'Climate of Fear' Prevented NHS Trust Staff From Exposing Hundreds of Baby Deaths, Report Says

CC0 / / Newborn baby
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In 2017, British independent midwife Donna Ockenden launched an investigation into 23 cases of concern at Shrewsbury and Telford NHS Trust. However, many more families have since come forward, and her review ended up exposing a chilling number of potentially avoidable baby deaths.
Hundreds of babies died or were left brain-damaged at the Shrewsbury and Telford NHS Trust due to the policy of keeping the caesarean section rates low, and the trust staffers were too scared to expose the babн death numbers due to the existing "climate of fear," Sky News reported.
The outlet cited revelations by whistleblower Bernie Bentick, who was a consultant obstetrician at the Shrewsbury and Telford NHS Trust for around 30 years. He was working at the time period that is currently being investigated as part of "the worst maternity scandal in the history of NHS."
"In Shrewsbury and Telford there was a climate of fear where staff felt unable to speak up because of risk of victimisation," Bentick told Sky News. "Clearly, when a baby or a mother dies, it's extremely traumatic for everybody concerned. Sadly, the mechanisms for trying to prevent recurrence weren't sufficient for a number of factors. Resources and the institutionalised bullying and blame culture was a large part of that."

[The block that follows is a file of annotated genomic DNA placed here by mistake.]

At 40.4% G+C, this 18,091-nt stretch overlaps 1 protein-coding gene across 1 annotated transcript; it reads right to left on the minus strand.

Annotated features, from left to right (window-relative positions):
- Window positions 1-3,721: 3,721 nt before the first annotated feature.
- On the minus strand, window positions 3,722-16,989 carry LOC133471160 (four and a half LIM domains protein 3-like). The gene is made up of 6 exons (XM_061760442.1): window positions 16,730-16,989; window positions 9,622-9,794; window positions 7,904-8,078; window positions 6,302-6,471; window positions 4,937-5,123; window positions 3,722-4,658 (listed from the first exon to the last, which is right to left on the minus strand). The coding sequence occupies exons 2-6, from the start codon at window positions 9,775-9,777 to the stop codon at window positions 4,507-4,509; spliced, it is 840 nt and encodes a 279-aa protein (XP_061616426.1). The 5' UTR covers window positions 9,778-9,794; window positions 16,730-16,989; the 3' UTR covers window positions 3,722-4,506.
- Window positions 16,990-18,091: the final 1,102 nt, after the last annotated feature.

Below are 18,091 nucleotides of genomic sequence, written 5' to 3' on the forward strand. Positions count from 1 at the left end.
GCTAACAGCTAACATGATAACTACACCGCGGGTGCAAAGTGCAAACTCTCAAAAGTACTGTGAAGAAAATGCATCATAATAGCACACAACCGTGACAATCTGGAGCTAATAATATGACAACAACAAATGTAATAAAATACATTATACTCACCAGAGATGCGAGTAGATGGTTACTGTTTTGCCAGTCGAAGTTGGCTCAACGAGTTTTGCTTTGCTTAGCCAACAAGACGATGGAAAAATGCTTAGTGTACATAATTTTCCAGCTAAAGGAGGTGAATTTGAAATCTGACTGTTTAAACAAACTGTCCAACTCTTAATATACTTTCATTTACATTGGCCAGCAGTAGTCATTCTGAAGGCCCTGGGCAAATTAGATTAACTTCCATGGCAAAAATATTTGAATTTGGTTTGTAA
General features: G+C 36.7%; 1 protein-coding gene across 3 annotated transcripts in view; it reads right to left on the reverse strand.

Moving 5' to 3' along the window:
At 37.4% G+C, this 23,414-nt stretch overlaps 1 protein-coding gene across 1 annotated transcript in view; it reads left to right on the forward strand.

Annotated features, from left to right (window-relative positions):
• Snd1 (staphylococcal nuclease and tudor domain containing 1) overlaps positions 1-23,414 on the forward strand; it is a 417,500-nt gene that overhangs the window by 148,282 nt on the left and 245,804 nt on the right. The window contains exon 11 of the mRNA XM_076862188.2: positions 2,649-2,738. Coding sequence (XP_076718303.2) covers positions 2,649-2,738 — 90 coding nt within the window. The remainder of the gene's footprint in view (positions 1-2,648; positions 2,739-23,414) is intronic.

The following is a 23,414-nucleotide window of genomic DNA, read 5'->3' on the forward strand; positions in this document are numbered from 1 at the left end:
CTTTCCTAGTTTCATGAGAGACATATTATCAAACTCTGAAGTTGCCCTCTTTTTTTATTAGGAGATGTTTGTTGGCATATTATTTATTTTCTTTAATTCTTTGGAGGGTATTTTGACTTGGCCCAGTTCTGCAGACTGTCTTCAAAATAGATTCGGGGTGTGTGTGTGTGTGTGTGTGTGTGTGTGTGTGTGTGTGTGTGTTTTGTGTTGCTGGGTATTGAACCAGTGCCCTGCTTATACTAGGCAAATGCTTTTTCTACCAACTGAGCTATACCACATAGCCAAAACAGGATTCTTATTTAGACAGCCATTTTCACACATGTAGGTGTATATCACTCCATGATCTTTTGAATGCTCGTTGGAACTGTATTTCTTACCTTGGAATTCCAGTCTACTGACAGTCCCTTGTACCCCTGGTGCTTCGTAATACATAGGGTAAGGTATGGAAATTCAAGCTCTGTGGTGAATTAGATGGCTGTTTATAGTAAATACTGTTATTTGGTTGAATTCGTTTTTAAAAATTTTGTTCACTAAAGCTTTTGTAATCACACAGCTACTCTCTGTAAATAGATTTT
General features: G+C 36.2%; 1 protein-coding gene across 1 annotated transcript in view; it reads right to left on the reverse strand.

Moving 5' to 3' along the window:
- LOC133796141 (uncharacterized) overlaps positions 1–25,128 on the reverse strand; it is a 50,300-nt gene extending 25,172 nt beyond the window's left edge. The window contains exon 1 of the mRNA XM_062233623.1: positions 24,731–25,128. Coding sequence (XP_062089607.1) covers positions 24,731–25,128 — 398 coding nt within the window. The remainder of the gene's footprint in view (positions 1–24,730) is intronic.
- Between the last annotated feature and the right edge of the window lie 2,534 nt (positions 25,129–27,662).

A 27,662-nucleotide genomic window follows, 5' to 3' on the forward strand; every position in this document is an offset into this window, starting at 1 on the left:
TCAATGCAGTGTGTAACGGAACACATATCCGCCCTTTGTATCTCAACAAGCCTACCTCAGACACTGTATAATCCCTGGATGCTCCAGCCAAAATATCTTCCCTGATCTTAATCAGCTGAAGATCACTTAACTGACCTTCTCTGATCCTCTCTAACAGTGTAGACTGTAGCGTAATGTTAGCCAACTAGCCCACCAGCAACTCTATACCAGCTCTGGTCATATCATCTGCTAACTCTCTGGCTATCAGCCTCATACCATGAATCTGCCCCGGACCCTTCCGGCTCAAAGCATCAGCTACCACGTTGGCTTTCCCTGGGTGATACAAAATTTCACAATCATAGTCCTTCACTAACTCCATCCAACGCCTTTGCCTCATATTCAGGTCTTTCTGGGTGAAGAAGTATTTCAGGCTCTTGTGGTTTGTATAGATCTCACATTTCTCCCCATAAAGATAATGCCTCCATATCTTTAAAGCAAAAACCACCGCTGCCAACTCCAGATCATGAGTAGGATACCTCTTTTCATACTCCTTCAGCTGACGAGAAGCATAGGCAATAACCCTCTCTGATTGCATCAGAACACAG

An inquiry into the scandal was started after independent midwife Donna Ockenden was asked to look into 23 cases of concern at Shrewsbury and Telford hospitals back in 2017. However, other families reached out to Ockenden later, telling more and more dramatic stories.
As a result, over 1,800 cases of potentially avoidable harm have been reviewed, with most of the incidents occurring between 2000 and 2019.
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Bentick, who worked at the Trust until 2020, said he tried to raise concerns with the managers starting from 2009. According to him, the hospital management prioritised activity over safety.
"I believe that the senior management were mostly concerned with activity rather than safety - and until safety is on a par with clinical activity, I don’t see how the situation is going to be resolved," he said.
A full report on Ockenden's findings is to be published on Wednesday, 30 March. According to the earlier reports related to the scandal, the avoidable harm to the babies was caused mainly due to the hospital's attempt to keep the numbers of C-sections low and due to the failure of doctors to detect early signs of dangerous conditions in newborns.
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